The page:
Defection: Where in the world is North Korea's ambassador to Italy?

Looks like someone really didn’t want to return home. Not long after North Korea announced that it would replace its ambassador to Italy, the incumbent and his wife slipped off the grid. Two months later, Reuters reports that the couple has defected to the West and has applied for asylum … somewhere:

A North Korean diplomat who was until recently acting ambassador to Italy has gone missing, a South Korean member of parliament said on Thursday, after a South Korean newspaper reported he was seeking asylum in the West.

The diplomat, Jo Song Gil, disappeared with his wife after leaving the embassy without notice in early November, according to Kim Min-ki, a South Korean lawmaker who was briefed by the National Intelligence Service.

Earlier on Thursday, the JoongAng Ilbo newspaper, citing an unidentified diplomatic source, said Jo, 48, had applied for asylum to an unspecified Western country and was in a “safe place” with his family under the protection of the Italian government.

This would be the second top-ranking diplomat to defect from the Kim regime in the last three years. Thae Yong Ho, who had been a deputy ambassador to the UK, ended up in South Korea rather than go back home. Since then, Thae has repeatedly warned the West and the US in particular about Kim Jong-un’s intentions.

One has to wonder what Jo has to tell the West. Reuters notes that Jo served over a year as “acting” ambassador to Italy after Rome expelled his predecessor over Kim’s repeated nuclear and missile testing. Jo would have insider knowledge about Kim’s sudden shift toward friendlier relations with the US and the West. His sudden replacement in November might have been just a normal transition to a more regular appointment, but it might have also meant that perhaps Pyongyang was worried about what Jo might know — and what he might be saying.

Just the fact that Jo had his wife with him might have been enough to make the Kim regime nervous:

North Korea has long been concerned about the possibility of defections, especially among its elites. The secretive country has insisted in the past that diplomatic defections are South Korean or U.S. plots to undermine its communist government, reports the AP. According to Corriere Della Sera, most North Korean diplomats are required to leave their families at home in order to discourage defections.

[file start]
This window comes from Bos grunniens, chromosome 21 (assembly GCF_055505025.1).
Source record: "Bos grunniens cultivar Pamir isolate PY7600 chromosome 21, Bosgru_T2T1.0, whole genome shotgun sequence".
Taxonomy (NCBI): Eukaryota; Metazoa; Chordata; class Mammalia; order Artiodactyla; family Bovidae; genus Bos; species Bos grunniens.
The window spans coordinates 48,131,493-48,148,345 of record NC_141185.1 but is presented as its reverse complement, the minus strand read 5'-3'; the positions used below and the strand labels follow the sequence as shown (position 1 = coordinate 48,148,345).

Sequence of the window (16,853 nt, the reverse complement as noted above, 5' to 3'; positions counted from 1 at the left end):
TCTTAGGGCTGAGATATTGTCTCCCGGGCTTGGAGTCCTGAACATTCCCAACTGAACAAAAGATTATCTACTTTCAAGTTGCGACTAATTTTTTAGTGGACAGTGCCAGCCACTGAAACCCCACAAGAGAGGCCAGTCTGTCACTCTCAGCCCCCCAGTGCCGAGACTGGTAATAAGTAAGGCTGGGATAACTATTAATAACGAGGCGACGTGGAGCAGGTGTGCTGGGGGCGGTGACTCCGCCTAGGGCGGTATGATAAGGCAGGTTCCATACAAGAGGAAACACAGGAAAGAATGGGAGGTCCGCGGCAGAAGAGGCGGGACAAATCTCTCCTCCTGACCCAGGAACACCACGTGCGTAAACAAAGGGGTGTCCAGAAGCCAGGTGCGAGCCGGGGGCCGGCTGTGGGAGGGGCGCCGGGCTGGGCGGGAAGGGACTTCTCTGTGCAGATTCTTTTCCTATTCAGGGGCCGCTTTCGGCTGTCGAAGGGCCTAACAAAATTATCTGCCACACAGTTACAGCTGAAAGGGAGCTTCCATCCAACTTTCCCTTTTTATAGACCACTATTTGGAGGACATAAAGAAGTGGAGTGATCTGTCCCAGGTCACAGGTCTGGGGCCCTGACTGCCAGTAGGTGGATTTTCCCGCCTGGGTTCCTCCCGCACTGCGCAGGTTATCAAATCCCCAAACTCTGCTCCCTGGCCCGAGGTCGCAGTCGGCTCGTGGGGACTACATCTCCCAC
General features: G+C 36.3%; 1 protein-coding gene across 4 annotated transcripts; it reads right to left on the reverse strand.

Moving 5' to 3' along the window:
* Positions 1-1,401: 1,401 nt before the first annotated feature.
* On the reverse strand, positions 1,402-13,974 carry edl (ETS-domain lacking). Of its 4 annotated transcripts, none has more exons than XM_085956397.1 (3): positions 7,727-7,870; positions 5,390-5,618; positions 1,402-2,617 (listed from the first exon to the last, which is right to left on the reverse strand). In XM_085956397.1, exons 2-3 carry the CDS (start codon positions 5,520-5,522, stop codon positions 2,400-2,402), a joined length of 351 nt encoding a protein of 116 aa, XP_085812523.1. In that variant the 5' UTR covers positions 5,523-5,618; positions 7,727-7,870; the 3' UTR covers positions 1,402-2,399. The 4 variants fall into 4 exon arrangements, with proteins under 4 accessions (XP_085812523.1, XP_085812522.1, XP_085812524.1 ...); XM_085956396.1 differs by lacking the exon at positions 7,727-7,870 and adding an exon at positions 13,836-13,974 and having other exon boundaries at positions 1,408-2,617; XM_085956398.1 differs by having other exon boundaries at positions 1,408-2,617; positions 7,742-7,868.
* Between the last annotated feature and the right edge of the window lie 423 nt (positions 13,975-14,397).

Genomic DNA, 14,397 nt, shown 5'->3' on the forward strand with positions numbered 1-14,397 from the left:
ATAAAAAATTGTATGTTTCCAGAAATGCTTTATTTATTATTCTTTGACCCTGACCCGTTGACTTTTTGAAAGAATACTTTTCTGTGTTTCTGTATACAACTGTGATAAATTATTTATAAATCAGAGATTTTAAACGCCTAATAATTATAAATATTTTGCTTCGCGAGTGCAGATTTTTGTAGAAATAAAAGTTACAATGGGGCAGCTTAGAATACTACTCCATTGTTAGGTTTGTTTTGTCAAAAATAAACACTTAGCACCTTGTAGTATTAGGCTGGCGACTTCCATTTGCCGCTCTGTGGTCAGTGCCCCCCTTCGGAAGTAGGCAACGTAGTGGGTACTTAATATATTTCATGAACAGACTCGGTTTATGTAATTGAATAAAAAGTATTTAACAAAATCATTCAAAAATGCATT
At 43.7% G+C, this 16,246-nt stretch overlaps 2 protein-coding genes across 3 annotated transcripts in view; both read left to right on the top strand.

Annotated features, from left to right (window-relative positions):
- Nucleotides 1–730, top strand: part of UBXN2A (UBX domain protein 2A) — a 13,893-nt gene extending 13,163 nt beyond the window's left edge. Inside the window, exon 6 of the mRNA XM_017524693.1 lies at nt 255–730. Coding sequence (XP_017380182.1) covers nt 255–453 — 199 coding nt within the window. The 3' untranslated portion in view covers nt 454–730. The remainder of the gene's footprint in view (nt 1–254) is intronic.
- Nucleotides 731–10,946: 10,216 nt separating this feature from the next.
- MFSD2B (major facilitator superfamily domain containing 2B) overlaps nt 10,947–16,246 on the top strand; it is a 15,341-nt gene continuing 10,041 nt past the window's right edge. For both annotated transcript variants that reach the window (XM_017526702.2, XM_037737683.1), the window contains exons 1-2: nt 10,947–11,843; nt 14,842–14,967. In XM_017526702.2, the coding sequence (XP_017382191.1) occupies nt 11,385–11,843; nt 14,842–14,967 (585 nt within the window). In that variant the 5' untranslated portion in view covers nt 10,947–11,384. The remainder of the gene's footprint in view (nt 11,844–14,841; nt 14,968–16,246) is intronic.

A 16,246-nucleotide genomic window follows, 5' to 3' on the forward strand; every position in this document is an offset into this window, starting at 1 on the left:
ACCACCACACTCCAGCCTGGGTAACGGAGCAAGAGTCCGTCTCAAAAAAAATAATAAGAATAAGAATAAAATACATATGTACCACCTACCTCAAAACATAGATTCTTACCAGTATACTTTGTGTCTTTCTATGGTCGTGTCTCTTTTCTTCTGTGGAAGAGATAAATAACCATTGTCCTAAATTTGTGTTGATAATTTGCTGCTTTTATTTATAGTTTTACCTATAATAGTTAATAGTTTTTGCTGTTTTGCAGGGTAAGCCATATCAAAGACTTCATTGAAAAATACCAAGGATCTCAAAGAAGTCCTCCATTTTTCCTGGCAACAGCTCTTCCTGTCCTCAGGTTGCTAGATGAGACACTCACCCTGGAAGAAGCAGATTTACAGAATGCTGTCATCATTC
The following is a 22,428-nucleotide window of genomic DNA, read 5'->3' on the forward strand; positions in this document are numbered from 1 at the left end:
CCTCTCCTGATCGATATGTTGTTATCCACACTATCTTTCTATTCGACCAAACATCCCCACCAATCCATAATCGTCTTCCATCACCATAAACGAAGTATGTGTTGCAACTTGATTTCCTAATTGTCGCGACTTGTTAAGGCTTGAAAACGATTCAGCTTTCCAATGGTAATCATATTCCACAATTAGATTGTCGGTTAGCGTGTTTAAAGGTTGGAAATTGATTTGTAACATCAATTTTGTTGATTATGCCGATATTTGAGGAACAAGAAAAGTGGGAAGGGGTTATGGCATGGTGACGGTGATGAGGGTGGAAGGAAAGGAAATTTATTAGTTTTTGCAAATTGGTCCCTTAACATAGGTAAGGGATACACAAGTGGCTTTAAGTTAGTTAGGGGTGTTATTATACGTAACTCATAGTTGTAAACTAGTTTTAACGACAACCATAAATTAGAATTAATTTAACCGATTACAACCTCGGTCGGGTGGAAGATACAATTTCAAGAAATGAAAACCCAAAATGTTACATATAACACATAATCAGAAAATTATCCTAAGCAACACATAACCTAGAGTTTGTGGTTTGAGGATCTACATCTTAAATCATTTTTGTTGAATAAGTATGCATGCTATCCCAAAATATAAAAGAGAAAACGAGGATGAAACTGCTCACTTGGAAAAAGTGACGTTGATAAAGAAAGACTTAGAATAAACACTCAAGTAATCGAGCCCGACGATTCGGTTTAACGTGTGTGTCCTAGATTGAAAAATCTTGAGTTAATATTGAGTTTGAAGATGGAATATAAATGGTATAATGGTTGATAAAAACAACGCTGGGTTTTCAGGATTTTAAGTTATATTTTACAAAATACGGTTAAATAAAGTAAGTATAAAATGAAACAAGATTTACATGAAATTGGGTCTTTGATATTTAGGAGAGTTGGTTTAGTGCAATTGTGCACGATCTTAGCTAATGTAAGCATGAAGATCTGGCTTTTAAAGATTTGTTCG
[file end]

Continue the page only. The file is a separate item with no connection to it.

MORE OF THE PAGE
Will this put a dent in the relationship between Kim and Donald Trump? The president made a point yesterday to mention the “great letter” he got from Kim, even while the North Korean dictator was issuing more ominous public statements:

President Donald Trump said North Korean leader Kim Jong Un sent him a “great letter” and that the two men would both like to meet for a second time.

“We’ve really established a very good relationship,’’ Trump said Wednesday during a Cabinet meeting at the White House, a day after Kim threatened to backtrack on promises to give up his nuclear arsenal if the U.S. doesn’t relax sanctions against the country.

Trump said there would have been a “big fat war in Asia” if he hadn’t met with Kim in Singapore last year, and that “they really want to do something” to reduce tensions between the countries. But he added that he’s “not in any rush” to hold a second meeting.

Just how serious is Kim about returning to the previous tensions? Even the warnings came in a softer form than usual, Bloomberg pointed out in a later analysis:

Kim Jong Un raised eyebrows with his veiled threat to take a “new path” toward the U.S. if President Donald Trump didn’t agree to relax sanctions. The phrasing may betray how few options he has.

The warning in Kim’s New Year’s address Tuesday was far tamer than past North Korean efforts at saber-rattling, such as his reference last year to the “nuclear button” on his desk. …

Soo Kim, a former Korea analyst at Central Intelligence Agency, said Kim chose his words to cast the U.S. as the unreasonable party should he decide to walk away from negotiations. Then he can resume the diplomatic deep-freeze with the U.S. that existed before Kim first moved to open talks a year ago.

“The new path is essentially not much different from the old path,” she said. That may because he has no other alternatives.

Kim’s continued hopes for his personal diplomacy with Trump were apparent in the conditional language he used, saying he “might be” forced to “explore” a new path. And his remarks about the U.S. were unusually positive for a North Korean speech.

“That’s not really a threat,” Robert Carlin, a non-resident fellow at the Stimson Center, told reporters after the speech. “It’s a soft formulation, very deliberately, because Kim did not want to overshadow all the positive things that he said.”

Bloomberg notes that the regime used blunter language in November, making this a bit of a climb-down. Is it a coincidence that Jo’s apparent defection took place shortly afterward? Perhaps. It might also be that Jo has more information on the cards that Kim is presently holding and that Pyongyang is now more carefully considering its bluffs.

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